Location: Southern Horticultural ResearchTitle: Botryosphaeria Stem Blight of Southern Blueberries: Cultivar Susceptibility and Effect of Chemical Treatments) Author
Submitted to: Acta Horticulturae
Publication Type: Peer Reviewed Journal
Publication Acceptance Date: 6/9/2009
Publication Date: 6/28/2009
Citation: Smith, B.J. 2009. Botryosphaeria Stem Blight of Southern Blueberries: Cultivar Susceptibility and Effect of Chemical Treatments. Acta Horticulturae 810:385-394. Interpretive Summary: Stem blight is a destructive disease of blueberries grown in the southeastern U.S. where severe losses often occur when young plants die in newly planted fields. This disease is associated with wounds, and fungicides have not been effective for its control. The commercial blueberry industry in the southeastern U.S. has been based largely on rabbiteye cultivars, but southern highbush cultivars with their low winter chill requirement, late spring bloom, and early fruit production are being planted along the Gulf coast into Florida. Little is known about the susceptibility of these cultivars to diseases such as stem blight. Most blueberry breeding programs to develop new cultivars adapted to the southeastern U.S. include stem blight resistance as a major objective. Generally breeders rely on natural infection of seedlings in field trials as a means of identifying resistant genotypes, but several protocols have been used to screen large numbers of blueberry seedlings for stem blight resistance. These protocols usually rely on wound inoculation of partially hardened-off current-year stems and disease response is determined by measuring lesion length. The primary objectives of this study were to compare the susceptibility of recently released rabbiteye and southern highbush cultivars to that of the susceptible rabbiteye cultivar, Tifblue, and to evaluate the potential efficacy of fungicides for control of stem blight using a detached stem assay. The susceptibility of 21 blueberry cultivars to stem blight was determined by inoculating detached wounded blueberry stems with mycelium of the pathogen. Three southern highbush cultivars were classified as resistant when compared to the susceptible rabbiteye cultivar, Tifblue, and 8 were classified as susceptible. Cultivars identified as resistant using this protocol should prove to be resistant in the field. These results confirm field observations and previous reports that stem blight resistance is present among commercial blueberry cultivars. Fungicide control of stem blight in the field has been unsuccessful. In two studies reported here the detached stem assay showed that the fungicides, cyprodinil + fludioxonil, pyraclostrobin, azoxystrobin, and fenbuconazole may be effective for stem blight control. Screening procedures using detached stems or potted plants facilitate mass selection of resistant genotypes. Breeders and growers can use the information generated from these screening procedures to choose appropriate cultivars for parent lines and for planting in areas where stem blight is known to be a problem. Fungicides showing potential efficacy in these detached stem assays should to be evaluated in the field.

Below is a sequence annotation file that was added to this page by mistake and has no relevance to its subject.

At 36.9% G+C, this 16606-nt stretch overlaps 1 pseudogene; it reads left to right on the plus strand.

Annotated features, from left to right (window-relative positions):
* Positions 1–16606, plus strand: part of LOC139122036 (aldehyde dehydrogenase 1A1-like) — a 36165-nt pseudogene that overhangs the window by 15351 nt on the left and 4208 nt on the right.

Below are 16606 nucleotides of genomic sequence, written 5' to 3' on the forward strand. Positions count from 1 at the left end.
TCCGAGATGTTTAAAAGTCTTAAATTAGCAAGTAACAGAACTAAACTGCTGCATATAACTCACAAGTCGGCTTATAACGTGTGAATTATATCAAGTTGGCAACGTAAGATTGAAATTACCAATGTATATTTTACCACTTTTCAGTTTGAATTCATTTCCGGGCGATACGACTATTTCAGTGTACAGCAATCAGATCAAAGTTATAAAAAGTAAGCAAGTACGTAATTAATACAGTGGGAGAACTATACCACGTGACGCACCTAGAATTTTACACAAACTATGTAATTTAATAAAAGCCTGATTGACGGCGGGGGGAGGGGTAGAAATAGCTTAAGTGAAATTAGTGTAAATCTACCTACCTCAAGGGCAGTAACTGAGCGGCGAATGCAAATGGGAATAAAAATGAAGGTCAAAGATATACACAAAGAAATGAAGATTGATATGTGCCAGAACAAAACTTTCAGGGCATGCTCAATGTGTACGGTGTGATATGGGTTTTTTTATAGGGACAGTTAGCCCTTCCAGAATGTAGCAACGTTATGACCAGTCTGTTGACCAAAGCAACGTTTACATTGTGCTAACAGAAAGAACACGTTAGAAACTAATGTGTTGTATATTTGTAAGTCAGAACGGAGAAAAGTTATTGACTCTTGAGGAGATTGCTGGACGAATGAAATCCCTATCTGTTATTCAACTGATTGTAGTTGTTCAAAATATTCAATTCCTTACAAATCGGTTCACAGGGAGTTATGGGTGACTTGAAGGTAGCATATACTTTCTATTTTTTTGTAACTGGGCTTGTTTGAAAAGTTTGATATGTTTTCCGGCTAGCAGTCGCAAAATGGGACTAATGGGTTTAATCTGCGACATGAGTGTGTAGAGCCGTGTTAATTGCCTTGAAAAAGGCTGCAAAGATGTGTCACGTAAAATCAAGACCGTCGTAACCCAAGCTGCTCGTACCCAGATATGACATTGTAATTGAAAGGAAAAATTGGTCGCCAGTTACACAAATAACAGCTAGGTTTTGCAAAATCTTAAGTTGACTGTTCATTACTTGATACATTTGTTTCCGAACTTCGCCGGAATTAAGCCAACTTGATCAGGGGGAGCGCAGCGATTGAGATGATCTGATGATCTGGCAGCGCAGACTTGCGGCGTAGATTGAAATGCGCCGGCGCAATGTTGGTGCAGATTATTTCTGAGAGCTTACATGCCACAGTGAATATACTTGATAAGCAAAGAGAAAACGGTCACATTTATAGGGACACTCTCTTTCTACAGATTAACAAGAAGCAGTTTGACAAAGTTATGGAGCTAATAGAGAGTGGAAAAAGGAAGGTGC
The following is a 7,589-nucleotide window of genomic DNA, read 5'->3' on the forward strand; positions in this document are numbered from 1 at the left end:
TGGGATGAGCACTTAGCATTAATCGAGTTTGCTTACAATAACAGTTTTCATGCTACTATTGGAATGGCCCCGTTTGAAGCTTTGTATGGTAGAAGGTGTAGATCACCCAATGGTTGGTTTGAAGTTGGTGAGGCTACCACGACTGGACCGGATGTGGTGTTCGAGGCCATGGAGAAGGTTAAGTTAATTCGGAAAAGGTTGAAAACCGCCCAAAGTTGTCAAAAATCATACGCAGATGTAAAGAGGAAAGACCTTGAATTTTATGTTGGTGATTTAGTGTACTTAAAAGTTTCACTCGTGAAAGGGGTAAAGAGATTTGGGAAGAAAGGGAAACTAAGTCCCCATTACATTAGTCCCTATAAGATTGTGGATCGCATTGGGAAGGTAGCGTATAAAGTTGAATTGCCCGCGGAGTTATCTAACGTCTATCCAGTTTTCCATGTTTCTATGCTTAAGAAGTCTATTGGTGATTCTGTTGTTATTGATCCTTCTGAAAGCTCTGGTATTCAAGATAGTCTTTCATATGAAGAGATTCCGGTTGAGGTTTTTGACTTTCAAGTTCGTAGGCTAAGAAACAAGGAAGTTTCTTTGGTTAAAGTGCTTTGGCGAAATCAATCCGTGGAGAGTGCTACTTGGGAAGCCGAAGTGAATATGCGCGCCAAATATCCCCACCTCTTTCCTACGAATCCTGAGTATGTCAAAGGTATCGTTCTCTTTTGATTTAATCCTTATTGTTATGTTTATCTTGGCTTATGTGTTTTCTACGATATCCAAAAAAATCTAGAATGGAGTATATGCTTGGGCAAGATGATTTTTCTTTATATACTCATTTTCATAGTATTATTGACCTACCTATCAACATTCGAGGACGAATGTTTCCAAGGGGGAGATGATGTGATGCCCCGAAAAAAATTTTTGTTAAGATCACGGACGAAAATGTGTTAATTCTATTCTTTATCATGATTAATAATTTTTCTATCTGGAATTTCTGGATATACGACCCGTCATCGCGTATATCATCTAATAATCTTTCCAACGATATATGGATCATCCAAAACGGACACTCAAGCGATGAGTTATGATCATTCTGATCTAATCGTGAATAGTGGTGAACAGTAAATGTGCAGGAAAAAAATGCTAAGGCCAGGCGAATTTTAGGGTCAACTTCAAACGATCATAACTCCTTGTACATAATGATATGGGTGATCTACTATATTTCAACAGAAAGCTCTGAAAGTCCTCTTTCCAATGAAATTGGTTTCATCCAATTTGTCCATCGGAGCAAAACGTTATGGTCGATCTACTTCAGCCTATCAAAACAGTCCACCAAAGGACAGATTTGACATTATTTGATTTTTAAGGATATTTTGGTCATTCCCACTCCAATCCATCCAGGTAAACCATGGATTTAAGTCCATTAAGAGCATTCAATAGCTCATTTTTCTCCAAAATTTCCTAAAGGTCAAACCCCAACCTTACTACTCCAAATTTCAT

Technical Abstract: Botryosphaeria stem blight, caused by the fungus Botryosphaeria dothidea, is a destructive disease of rabbiteye (Vaccinium ashei) and highbush (V. corymbosum) blueberries in the southeastern United States. The susceptibility of 21 southern highbush and seven rabbiteye blueberry cultivars was compared using a detached stem assay. Succulent, partially-hardened stems were wounded, inoculated with a mycelial block from a 14-day-old culture of B. dothidea, and incubated for 15 days. Disease severity was determined by comparing lesion length with that of the susceptible rabbiteye cultivar Tifblue. Cultivars with a mean lesion length less than that of ‘Tifblue’ were classified as resistant and included three southern highbush cultivars: Pearl River, Emerald, and Star. Cultivars whose lesion length was equal to or greater than that of ‘Tifblue’ in both years were classified as susceptible or very susceptible and included eight southern highbush cultivars: Legacy, Gulf Coast, Cooper, Jubilee, Biloxi, O’Neal, Magnolia, and Reveille. In a comparison of wound versus non-wound inoculations, lesion length was significantly greater on stems wounded by removing a small section of bark prior to inoculation than on non-wounded stems or on stems inoculated at a fresh leaf scar. The potential efficacy of fungicides for stem blight control was determined using the detached stem assay. In two studies stems treated with cyprodinil + fludioxonil or pyraclostrobin had shorter lesions than stems receiving no fungicide treatment while stems treated with captan, ziram, and tebuconazole had lesions as long as those receiving no fungicide treatment.